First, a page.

Detroit Free Press from Detroit, Michigan on September 13, 1985 · Page 56
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Detroit Free Press from Detroit, Michigan · Page 56

Detroit, Michigan
Issue Date:
Friday, September 13, 1985
Page 56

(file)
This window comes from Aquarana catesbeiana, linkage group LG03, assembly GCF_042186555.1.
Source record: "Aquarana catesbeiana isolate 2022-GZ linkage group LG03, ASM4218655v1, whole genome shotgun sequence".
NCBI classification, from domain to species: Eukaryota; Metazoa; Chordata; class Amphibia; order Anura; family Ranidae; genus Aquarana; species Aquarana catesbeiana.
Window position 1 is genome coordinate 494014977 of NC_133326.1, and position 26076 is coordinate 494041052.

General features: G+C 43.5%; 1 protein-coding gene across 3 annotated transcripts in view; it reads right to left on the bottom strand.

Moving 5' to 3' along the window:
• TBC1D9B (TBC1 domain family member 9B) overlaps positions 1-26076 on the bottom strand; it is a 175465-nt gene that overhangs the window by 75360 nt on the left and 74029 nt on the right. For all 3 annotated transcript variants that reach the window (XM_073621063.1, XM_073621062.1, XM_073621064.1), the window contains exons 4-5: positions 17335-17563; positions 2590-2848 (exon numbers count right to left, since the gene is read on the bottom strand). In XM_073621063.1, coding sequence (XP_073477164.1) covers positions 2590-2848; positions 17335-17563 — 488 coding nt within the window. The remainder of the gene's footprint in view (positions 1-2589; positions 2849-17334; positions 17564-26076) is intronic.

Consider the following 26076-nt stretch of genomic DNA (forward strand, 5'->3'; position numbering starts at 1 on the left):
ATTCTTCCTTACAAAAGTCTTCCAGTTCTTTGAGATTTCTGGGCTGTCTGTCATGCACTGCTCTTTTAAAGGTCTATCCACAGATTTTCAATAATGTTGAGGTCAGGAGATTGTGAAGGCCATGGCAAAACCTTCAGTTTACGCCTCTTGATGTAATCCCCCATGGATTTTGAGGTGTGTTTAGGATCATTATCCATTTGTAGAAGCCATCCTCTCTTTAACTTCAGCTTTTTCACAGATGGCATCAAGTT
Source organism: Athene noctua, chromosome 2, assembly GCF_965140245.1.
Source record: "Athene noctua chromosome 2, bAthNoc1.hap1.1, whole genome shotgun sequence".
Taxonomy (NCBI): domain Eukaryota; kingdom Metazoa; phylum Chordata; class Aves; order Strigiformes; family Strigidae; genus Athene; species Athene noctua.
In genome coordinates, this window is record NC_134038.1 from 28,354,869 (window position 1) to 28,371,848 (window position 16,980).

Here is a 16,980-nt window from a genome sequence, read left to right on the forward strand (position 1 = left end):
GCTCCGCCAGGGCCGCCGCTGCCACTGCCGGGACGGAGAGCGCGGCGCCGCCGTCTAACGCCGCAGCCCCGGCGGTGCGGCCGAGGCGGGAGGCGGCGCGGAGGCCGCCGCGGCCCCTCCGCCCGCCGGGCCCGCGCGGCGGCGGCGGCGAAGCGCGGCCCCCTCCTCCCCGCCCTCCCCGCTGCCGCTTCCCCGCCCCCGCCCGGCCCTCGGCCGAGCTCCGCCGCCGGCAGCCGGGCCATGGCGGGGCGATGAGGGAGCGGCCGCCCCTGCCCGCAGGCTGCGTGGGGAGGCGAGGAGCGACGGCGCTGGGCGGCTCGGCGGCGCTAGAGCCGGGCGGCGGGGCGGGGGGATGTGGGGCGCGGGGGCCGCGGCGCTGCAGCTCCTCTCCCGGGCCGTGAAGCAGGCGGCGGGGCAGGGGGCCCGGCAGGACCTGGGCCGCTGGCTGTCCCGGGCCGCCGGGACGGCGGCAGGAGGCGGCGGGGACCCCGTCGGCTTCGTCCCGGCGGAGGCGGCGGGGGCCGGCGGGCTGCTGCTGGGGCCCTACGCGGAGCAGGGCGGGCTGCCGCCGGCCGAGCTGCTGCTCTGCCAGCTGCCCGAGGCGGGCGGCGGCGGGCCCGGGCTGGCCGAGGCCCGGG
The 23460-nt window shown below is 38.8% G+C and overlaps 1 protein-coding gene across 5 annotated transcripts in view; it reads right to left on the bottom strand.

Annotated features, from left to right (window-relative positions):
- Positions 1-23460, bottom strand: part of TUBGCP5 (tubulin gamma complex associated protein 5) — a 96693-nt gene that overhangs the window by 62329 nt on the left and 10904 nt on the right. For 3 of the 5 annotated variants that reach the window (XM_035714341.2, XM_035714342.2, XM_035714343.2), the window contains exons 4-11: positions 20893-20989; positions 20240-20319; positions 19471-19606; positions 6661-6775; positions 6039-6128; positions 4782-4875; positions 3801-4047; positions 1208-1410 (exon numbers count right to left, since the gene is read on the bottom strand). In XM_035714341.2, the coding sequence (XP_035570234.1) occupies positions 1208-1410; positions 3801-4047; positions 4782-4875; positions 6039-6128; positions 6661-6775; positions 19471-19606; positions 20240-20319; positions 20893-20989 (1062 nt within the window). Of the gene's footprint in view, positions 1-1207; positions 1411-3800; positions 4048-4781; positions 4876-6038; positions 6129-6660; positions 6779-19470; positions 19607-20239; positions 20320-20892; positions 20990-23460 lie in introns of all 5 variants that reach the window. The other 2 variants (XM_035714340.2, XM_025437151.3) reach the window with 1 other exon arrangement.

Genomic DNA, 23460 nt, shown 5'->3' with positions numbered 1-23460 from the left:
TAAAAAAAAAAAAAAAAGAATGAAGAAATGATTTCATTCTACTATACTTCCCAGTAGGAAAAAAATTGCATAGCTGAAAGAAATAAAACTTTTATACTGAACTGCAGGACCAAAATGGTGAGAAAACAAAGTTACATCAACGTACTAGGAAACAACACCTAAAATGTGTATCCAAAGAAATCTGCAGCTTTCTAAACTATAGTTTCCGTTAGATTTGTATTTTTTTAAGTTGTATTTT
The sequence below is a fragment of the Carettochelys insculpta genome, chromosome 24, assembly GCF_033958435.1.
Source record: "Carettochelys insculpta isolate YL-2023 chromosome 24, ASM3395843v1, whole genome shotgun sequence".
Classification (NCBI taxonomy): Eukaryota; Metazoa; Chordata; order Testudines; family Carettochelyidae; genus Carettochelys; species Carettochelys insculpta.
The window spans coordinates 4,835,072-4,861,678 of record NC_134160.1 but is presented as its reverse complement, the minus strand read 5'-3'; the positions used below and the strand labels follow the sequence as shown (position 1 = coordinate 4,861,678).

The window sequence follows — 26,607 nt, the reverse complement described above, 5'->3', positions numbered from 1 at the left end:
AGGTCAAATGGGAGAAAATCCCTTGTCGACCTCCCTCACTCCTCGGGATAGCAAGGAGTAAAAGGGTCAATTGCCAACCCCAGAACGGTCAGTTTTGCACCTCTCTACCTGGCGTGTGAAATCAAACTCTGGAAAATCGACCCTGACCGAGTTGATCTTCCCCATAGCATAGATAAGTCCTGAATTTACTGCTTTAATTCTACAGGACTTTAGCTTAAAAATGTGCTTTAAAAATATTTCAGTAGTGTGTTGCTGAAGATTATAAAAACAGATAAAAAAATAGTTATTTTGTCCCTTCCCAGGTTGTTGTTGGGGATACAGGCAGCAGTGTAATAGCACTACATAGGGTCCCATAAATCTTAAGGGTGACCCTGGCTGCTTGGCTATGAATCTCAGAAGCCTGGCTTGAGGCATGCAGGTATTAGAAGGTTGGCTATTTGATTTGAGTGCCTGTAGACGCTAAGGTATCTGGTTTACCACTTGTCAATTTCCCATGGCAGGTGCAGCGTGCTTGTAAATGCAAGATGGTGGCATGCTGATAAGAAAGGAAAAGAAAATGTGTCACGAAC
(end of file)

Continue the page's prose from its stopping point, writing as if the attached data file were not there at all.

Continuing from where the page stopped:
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spoils UOFld DETROIT FRFE PRESSFRIDAY, SEPT. 13, 1985 2F McKenzie lands Seahawks office job locally Reggie McKenzie, an offensive guard for 13 years in the NFL before being released by the Seahawks in August, has been named Seattle's assistant director of marketing. "I would love to be a general manager," said McKenzie, a Detroit native who once played for Highland Park High and the University of Michigan. "I like to think of this as a first step." His new duties will include public relations. Mike McCormack, Seahawks general manager, said it was unusual to hire a staffer when the season was under way, but "we felt we couldn't wait to bring him aboard." Shlichter out: Mike Pagel will replace Art Schlichter at starting quarterback for the Indianapolis Colts in Sunday's game at Miami. Pagel moves into the starting spot because Schlichter's ailing left knee hurt in last Sunday's 45-3 loss at Pittsburgh has not healed enough roundup for him to practice. Coach Rod Dowhower said Schlichter will start the following week against Detroit no matter how well Pagel performs against Miami. Dickerson makes move: The ties that bind running back Eric Dickerson to the Los Angeles Rams have worn thin. In fact, they're frayed to the point that Dickerson claims he can't trust a club official. Dickerson, whose holdout has lasted 45 days, said at a press conference Wednesday that the Rams no longer must put an extension to his contract into writing for him to return. He would accept a verbal good-faith offer. Dickerson thinks that without a such an offer, Rams vice-president John Shaw would not negotiate. He has maintained that a broken promise by Shaw concerning a guaranteed exten sion of his contract has kept him from reporting to the Rams. "After what happened before, I don't trust John Shaw to negotiate," Dickerson said. "I could play the whole season without an extension. I would feel a lot better if the Rams provided a good-faith offer." Blackwood ends holdout: Safety Glenn Blackwood, the Miami Dolphins' defensive captain in 1984, agreed to contract terms with the team Thursday, ending a two-month holdout. Blackwood, a 6-foot, 190-pounder from Texas, had started every regular-season game for the Dolphins for the past four years. In his six years with the club, he has 402 tackles and 18 interceptions. Coach Don Shula said he doesn't expect Blackwood, 28, to play this week against the Indianapolis Colts. Jury out on Springs: The jury began deliberating Thursday on the fate of former Dallas Cowboys running back Ron Springs, whose pro football career is on hold because of charges that he assaulted a police officer in a topless bar. Following closing arguments, the state district court jury began deliberating. If convicted of the felony charge, Springs would face up to 10 years in prison and a $5,000 fine. Prosecutor Knox Fitzpatrick, trying to knock down Springs' claim that he hit the officer accidentally, told the jury, "Come back and tell this man something he already knows, that he's guilty as sin of that offense." Jazz drop Paultz: The Utah Jazz will not invite center Billy Paultz back to training camp because the team is looking for younger players. At 37, Paultz is the second-oldest player in the NBA, after Los Angeles' Kareem Abdul-Jabbar, 38. Compiled by Karen Tensa BASKETBALL: The Detroit Spirits have appointed Ken Phillips director of public relations. Phillips replaces Sue Anderson, who is moving to Lansing The Spirits will hold a press conference Tuesday to announce their new head coach for the 1985-86 season. COLLEGES: Western Michigan will hold a garage sale and flea market from 9 a.m. to 5 p.m. Sept. 21 in and around Lawson Ice Arena in Kalamazoo for the benefit of the Mike Gary Athletic Fund. The fund supports athletics at WMU. A $1 donation for each adult is asked. People wanting to make donations can contact Bill Doolittle, the fund's director, at (61 6) 383-0978, Monday through Friday, 9 a.m. to 5 p.m. Q Entering the 1985 season, which NFL team has the best overtime record? Taleen Wlsnlewskl, Mt. Clemens A The Denver Broncos. (6- 1-1- Today!. question: Who did the Atlanta Braves receive from' the , Milwaukee Brewers in the Hank Aaron trade? H.E. Hamalalnen, Southgate ' Wa pay $5 If your queation and answer ara published. Send to Side Beta, Sports, Detroit Free Presa, 321 W. Lalayette, Detroit, 48231. side bets Pinkett overcomes doubts with confidence NOTRE DAME, from Page 1F Heisman Trophy. IT IS HALFTIME of the Washington-Dallas Monday night NFL game, and Pinkett has been pulling for his hometown Redskins. He sits up. He laughs about the $5 bet he will lose on the game to Dallas native and teammate Tim Brown. Then he suddenly becomes pensive, and stares at the floor. "Hey man, I started lifting weights right then, in the eighth grade," he said. "I stuck with it. I was determined to play football and be successful at it. I had a lot to prove to other people. I had a lot to prove to myself. "First in high school. I was in an area that didn't receive a lot of recognition. Sterling is just a few miles from D.C., and I gained more yards than any back in the metropolitan area. I wasn't wanting recognition as a gift. I'd earned it. But nobody seemed to notice. And in my hometown, just about everybody doubted whether I should come here (Notre Dame). They thought I'd get lost in the shuffle at a school where running backs come a dime a dozen. Some of my friends said, 'Well, just maybe you can make the special teams.' " Pinkett achieved much more. He rushed for 532 yards and five touchdowns his first season, 1,394 yards and 16 touchdowns as a sophomore, 1,105 yards and 17 touchdowns last season. He scored four touchdowns in a game twice; he rushed for a personal-best 217 yards against Penn State in 1983. Pinkett's quickness and durability he's started 24 straight games quickly became his trademarks. He has been compared to the Dallas Cowboys' Tony Dorsett, but describes his running style this way: "I don't fashion myself after anyone. I'm a quick, slashing-type runner. I'm a determined runner who loves to go for the first down on short yardage. I think I'm more quick than I am fast. I have the ability to find holes and break tackles. When guys try to hit me high, they do me a favor. I still work (out with weights) on the parts of my body that are hit most the chest, legs and trunk area so my arms are actually kind of small compared with the rest of me. I think I'm good right now, not great." OPPOSING PLAYERS and coaches, including Pittsburgh coach Foge Fazio and Southern Cal's Ted Tollner, think Pinkett is already great. Washington Redskins scouting director Kirk Mee, who has lived in Sterling the last 15 years and met Pinkett when he was in high school, offers this observation: "I was at Notre Dame a couple of years ago to see Greg Bell (now with the Buffalo Bills) and ended up watching Allen Pinkett just as much. You realized that Pinkett was just as good. He has outstanding-to-great quickness and acceleration. And on top of that, excellent speed. "That's the thing about him. A lot of quick guys like that will get you not three or four yards but eight and 10, which is great, but that's it. They can't break the long one. Pinkett's got that plus the speed those guys don't have. We know that he can run under 4.5 (seconds for 40 yards). We know he can return kickoffs. We know he's smart. ... On the tests our area scout gave, he came out way above average. "Last year was a plain lousy year for running backs, and that's why we traded for George Rogers rather than draft one. This year there are several potentially great ones. Though the press kits say Pinkett's 5-9, we know he is exactly 5-7 ft. That s his only negative. But you know small guys can play, and this kid is really put together. He's a somewhat of a local hero in Sterling." Especially so at the Pinkett home. Pinkett said his parents, both bus drivers, have made the 1 1-hour drive from Sterling to South Bend for 14 of his 15 home games. They will drive to Ann Arbor Saturday and have always offered him support when many others said he was too small. "They even came once to a fashion show I was in in the eighth grade, and that surprised me," he said, laughing. He credits them for much of his success. He grew up longing to play for Woody Hayes and Ohio State. "I just loved Woody," Pinkett said. But only North Carolina seriously recruited him. And then one day Notre Dame came to a Park View High practice to scout another player and found this scampering, powerful back they thought had tremendous potential. Five visits to North Carolina and one to Notre Dame was enough for Pinkett. "All it takes is one visit here," Pinkett said, "and this place will mesmerize you." This is a school that has tremendous impact on your future. Some students don't realize until they leave and come back how good and professional the people are. Notre Dame is a family that takes care of their own." Pinkett said Notre Dame prepared him well for his summer's work for the Motorola Co., where he was a lobbyist on the legislative staff. He calls last summer's work an important taste of what's to come. Just like his three years of Irish football, which have been frustrating. Notre Dame fans often have ridiculed and disclaimed coach Gerry Faust and his team. But Pinkett gains inspiration when he recalls last season when Notre Dame, for the third time in three seasons, suffered a three-game losing streak. "When we lost three straight again, we were lower than the ground," Pinkett said. "Coach Faust always found a ray of hope, was always optimistic. He is a such a sincere man. I try to be like him. "Everybody everywhere knows what's happening with Notre Dame football. It's awesome. We get the blues here and on the road. We had all the talent the last three years, but somewhere, there was always a faulty part of the machine. No doubt about it ... I want to leave here with good memories." He has seen positive signs. Fourteen starters and 42 of 59 let-termen return, and Pinkett thinks they realize that their season began in January. Back then, as always, Pinkett said Faust challenged his squad to begin tireless, voluntary prepartion in the weight room. This year about 98 per cent responded, he said, when only half did so in previous seasons. He thinks the January training went a long way toward unifying the team. On Monday, he had seen only one film of Michigan its 24-17 loss to Brigham Young in the Holiday Bowl and pointed to a scouting report that was on his bed. He planned to study it later that night. "They look aggressive, fundamentally sound," Pinkett said. "I'm looking forward to playing against them in the Big House (101,701-seat Michigan Stadium). The key is to jump on them quick and take the crowd right out of the game. Notre Dame has had some of its best games in hostile situations like that, when its back was against the wall." ? And Pinkett has, too. SHUTTLE BUS SERVICE ALL DETROIT LIONS HOME GAMES SHUTTLE BUS SERVICE AVAILABLE 2Vz HOURS PRIOR TO KICK-OFF ONLY $3 ROUND TRIP. TICKETS AVAILABLE AT SHUTTLE SITE. CATCH THE BUS IN FRONT OF THE PHOENIX PARKING STRUCTURE, DOWNTOWN PONTIAC, AT WATER AND SAQINAW STREETS COVERED, SECURED PARKING AVAILABLE ALL DAY AT PHOENIX CENTER FOR ONLY 50$ PER CAR. 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